Keywords:  MCA occlusion rat model; MMP-9; hemispheric lesion volume; ischaemic stroke; reperfusion
    DOI:  https://doi.org/10.1016/j.neuroscience.2020.10.034
  7. J Cell Physiol. 2020 Nov 23.
    Tu CE, Hu Y, Zhou P, Guo X, Gu C, Zhang Y, Li A, Liu S.
      The tumor microenvironment significantly affects tumor progression, and tumor cells can also remodel the tumor microenvironment through complex interaction. Inflammasomes are innate immune system receptors/sensors that regulate an inflammatory response mainly mediated by the nucleotide-binding oligomerization domain-like receptors in macrophages, which can also influence the formation, progression and therapeutic response of cancer. However, the effects of tumor-derived factors in the microenvironment on inflammasomes have rarely been reported. In this study, we found that lactate, as the main metabolite of tumor cells could specifically activate the nucleotide-binding oligomerization domain, leucine rich repeat and pyrin domain-containing protein 3 inflammasome through increasing the level of reactive oxygen species (ROS) in THP-1-derived macrophages. Furthermore, we showed that transforming growth factor-β (TGF-β), a cytokine accumulated in the tumor microenvironment, could be induced by lactate treatment in tumor cells, and in turn inhibit inflammasome activation induced by lactate and other canonical ligands in macrophages. In addition, TGF-β might induce autophagy of macrophages in a SMAD-dependent manner, leading to ROS clearance and eventually inhibiting the activation of inflammasomes. Collectively, these results indicated that in the tumor microenvironment, tumor-derived lactate could act as a danger signal alerting innate immunity, but nevertheless tumor cells produced more TGF-β to avoid immune surveillance.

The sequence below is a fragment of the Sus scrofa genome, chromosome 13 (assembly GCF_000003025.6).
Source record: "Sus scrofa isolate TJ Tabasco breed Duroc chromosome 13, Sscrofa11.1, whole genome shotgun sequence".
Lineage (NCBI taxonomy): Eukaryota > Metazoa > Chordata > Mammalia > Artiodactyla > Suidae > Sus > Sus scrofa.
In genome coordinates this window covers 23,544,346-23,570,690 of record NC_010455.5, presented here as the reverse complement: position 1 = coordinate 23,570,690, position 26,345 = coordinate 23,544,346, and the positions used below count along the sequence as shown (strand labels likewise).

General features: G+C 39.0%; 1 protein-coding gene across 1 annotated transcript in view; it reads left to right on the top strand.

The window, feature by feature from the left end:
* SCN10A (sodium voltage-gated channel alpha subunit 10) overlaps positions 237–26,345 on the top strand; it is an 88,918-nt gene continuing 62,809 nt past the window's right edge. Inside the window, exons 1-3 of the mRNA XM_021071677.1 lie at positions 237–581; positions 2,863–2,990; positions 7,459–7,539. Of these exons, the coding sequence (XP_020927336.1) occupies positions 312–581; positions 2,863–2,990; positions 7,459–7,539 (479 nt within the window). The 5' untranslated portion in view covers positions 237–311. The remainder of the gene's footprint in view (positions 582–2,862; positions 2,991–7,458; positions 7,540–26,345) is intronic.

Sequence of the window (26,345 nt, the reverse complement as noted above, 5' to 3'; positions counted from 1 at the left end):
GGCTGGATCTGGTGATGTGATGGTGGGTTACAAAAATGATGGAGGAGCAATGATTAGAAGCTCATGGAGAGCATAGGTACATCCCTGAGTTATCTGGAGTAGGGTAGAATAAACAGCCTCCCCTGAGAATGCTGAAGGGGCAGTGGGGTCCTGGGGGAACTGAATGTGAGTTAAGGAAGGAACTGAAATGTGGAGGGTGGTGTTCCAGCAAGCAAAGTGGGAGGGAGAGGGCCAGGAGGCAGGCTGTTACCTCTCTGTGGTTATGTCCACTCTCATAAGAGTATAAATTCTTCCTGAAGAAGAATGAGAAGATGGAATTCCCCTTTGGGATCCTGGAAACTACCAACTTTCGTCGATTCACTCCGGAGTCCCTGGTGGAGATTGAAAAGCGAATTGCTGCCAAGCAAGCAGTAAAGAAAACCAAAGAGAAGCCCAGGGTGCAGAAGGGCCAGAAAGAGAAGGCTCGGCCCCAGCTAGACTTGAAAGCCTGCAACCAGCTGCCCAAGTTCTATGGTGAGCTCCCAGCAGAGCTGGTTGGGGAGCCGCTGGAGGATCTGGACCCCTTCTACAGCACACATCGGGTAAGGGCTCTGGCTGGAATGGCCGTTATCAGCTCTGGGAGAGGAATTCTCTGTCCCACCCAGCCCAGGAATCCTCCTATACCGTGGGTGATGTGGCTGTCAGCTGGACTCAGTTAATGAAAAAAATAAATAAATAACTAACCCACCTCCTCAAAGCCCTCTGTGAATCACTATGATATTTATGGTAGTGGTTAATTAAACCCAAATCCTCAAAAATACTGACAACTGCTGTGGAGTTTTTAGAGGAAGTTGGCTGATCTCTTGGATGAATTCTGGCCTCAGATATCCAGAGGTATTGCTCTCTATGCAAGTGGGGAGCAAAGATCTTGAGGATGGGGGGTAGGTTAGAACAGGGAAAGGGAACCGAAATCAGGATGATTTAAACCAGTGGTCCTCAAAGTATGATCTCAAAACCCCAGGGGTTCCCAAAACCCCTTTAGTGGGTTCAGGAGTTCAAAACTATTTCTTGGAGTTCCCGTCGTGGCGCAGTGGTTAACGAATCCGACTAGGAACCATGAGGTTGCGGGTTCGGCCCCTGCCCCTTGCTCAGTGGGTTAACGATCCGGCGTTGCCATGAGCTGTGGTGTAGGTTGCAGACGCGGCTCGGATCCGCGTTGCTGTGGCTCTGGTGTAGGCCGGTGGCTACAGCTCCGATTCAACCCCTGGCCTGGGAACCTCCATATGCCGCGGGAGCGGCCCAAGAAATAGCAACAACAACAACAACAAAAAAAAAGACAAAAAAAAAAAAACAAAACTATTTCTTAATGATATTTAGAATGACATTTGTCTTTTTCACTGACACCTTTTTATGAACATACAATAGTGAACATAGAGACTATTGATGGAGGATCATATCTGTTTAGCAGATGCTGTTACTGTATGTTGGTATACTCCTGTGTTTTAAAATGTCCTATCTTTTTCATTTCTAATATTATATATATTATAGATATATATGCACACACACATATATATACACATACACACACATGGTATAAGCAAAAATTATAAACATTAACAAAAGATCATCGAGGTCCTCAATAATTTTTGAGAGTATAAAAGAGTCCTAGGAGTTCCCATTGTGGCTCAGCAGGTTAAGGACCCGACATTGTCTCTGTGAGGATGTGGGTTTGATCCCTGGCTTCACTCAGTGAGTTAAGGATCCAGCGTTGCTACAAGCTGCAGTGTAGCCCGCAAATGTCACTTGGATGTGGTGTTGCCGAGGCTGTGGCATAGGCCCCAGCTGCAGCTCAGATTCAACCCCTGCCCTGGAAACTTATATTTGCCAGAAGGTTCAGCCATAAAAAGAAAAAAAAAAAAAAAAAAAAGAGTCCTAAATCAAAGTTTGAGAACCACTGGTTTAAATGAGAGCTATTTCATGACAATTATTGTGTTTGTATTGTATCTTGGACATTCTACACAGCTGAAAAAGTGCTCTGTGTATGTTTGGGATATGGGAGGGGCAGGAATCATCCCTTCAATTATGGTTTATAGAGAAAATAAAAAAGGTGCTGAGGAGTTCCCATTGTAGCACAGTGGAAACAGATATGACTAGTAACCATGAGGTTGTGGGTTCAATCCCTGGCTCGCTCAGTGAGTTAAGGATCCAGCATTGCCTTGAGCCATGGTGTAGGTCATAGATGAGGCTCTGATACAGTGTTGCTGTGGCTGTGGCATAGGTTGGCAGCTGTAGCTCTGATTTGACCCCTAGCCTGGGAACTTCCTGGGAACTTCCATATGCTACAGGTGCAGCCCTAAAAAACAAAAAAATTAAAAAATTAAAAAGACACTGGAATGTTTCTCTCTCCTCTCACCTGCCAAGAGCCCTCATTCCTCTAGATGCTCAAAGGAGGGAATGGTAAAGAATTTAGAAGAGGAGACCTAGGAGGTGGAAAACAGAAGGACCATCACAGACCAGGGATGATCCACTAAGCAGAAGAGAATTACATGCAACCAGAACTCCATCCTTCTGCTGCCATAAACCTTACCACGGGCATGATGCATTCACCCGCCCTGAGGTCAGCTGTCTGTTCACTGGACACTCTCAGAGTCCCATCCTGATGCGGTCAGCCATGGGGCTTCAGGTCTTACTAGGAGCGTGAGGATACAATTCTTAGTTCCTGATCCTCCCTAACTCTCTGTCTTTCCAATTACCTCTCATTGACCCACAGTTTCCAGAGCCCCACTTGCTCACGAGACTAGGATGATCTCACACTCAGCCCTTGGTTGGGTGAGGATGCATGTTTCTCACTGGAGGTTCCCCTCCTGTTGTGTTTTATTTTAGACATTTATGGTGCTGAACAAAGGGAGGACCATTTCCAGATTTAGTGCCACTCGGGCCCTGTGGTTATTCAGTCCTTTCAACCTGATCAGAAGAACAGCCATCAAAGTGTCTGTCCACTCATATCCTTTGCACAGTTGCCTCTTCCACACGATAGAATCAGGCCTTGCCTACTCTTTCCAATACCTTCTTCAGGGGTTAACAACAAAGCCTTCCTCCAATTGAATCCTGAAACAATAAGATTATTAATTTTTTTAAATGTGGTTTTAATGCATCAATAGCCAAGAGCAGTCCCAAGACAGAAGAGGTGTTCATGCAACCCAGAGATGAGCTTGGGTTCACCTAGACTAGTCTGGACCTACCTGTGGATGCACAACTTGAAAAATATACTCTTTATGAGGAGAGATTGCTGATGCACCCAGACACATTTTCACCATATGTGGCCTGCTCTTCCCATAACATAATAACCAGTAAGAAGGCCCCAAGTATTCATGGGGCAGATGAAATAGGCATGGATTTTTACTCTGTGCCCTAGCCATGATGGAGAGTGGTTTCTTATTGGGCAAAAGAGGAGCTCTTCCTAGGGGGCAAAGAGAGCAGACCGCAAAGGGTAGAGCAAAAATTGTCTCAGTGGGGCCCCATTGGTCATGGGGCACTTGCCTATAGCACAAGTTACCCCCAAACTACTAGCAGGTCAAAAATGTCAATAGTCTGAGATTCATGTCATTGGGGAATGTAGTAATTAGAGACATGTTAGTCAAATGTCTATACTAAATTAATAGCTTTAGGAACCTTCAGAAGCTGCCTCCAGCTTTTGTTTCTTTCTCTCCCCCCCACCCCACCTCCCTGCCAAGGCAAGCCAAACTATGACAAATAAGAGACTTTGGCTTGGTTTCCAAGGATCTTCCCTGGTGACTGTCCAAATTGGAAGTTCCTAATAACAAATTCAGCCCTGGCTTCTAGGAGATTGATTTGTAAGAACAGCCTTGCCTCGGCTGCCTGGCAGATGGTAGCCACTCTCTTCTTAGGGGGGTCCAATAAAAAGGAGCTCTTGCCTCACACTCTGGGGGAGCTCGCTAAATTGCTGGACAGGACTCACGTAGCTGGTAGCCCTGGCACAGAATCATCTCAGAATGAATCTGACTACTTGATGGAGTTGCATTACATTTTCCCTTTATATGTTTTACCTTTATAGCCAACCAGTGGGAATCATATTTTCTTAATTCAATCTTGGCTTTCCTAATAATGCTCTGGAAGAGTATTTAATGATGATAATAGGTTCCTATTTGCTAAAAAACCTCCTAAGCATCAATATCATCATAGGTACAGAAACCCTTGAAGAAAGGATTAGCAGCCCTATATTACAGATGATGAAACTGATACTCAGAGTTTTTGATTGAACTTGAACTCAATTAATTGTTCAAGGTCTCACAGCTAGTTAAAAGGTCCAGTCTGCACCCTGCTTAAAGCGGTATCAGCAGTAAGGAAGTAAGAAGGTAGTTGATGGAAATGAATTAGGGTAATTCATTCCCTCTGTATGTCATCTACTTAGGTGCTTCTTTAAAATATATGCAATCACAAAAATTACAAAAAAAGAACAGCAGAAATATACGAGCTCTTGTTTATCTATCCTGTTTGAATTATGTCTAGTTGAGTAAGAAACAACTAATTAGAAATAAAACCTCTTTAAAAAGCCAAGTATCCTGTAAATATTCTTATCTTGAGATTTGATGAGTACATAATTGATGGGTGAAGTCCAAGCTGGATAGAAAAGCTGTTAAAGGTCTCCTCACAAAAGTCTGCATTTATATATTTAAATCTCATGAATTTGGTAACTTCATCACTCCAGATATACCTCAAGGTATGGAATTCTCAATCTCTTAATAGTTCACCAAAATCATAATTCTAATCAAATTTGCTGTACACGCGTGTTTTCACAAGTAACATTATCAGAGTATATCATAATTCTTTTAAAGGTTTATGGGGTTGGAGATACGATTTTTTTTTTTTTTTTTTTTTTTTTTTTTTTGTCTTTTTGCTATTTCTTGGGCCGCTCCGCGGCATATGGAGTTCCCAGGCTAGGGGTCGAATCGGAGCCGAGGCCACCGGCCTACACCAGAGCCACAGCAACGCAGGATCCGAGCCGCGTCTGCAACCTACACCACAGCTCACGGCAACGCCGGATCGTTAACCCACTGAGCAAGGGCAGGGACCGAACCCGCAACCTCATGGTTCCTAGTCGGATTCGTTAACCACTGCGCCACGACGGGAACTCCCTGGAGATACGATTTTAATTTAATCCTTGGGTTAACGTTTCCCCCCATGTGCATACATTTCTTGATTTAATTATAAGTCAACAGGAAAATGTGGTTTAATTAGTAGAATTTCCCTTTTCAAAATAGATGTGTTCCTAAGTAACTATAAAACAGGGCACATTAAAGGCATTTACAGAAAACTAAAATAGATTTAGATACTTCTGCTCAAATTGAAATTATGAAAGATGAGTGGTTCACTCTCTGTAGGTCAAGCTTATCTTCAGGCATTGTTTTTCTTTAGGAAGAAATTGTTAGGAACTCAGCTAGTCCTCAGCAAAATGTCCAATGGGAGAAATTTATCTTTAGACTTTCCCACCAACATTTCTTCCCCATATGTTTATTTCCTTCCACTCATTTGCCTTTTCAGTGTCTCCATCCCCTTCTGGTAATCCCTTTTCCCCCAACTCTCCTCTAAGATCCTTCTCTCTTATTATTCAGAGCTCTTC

Keywords:  autophagy; inflammasome; lactate; reactive oxygen species; transforming growth factor-β
    DOI:  https://doi.org/10.1002/jcp.30169